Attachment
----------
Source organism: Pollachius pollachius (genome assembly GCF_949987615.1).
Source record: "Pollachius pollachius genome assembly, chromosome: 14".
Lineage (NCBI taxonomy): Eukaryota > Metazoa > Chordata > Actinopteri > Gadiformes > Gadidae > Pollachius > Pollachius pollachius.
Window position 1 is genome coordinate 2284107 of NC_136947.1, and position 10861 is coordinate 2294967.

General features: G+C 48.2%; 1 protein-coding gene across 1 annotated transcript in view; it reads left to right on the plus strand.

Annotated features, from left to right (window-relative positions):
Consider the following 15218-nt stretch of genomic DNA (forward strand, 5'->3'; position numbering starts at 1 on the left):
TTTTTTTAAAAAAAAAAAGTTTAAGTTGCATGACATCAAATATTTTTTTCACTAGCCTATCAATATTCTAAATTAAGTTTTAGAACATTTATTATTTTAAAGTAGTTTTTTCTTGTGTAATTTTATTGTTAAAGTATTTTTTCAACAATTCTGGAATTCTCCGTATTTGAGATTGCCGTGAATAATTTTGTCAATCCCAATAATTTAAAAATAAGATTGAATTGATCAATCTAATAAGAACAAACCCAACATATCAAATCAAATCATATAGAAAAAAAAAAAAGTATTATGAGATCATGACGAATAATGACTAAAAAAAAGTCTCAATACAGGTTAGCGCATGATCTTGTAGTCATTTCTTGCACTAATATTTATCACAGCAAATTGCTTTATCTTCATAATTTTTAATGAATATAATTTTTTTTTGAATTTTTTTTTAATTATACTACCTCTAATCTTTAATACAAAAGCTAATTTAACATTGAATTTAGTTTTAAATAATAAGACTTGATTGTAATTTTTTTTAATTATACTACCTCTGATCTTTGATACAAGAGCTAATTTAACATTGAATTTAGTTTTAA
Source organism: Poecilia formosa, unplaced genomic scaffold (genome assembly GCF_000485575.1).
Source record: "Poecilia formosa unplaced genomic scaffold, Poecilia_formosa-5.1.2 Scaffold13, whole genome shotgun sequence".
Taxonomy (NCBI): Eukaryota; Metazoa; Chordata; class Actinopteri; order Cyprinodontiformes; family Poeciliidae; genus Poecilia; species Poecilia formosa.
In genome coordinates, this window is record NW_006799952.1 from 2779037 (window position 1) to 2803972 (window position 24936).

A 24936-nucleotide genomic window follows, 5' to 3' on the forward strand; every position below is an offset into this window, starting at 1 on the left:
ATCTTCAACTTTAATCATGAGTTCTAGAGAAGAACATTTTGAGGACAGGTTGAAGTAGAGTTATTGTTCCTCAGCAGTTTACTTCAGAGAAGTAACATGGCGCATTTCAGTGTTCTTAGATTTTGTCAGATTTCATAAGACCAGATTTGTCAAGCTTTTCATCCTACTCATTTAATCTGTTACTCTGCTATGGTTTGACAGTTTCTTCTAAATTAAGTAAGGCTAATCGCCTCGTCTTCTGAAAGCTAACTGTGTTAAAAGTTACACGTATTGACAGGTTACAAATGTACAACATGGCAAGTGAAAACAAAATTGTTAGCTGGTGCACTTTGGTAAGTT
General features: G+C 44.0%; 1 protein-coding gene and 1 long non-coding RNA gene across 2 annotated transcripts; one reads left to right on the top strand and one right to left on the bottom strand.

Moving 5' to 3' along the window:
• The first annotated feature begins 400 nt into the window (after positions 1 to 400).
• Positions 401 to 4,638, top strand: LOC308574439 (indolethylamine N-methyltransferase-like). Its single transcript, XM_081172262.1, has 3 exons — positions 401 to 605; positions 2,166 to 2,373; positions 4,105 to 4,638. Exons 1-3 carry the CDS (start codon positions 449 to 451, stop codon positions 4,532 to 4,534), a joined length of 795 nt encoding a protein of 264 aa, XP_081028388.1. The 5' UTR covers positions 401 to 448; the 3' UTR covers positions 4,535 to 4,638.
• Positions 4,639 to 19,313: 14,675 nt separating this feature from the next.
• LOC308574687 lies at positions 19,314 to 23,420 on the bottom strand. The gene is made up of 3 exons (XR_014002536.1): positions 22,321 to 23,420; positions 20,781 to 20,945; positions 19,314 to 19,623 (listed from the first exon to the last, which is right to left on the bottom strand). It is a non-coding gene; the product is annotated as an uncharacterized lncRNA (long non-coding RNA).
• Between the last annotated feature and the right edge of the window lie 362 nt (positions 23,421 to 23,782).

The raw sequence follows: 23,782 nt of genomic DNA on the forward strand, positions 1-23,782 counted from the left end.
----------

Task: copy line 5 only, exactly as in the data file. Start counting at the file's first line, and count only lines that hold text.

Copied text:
General features: G+C 48.2%; 1 protein-coding gene across 1 annotated transcript in view; it reads left to right on the plus strand.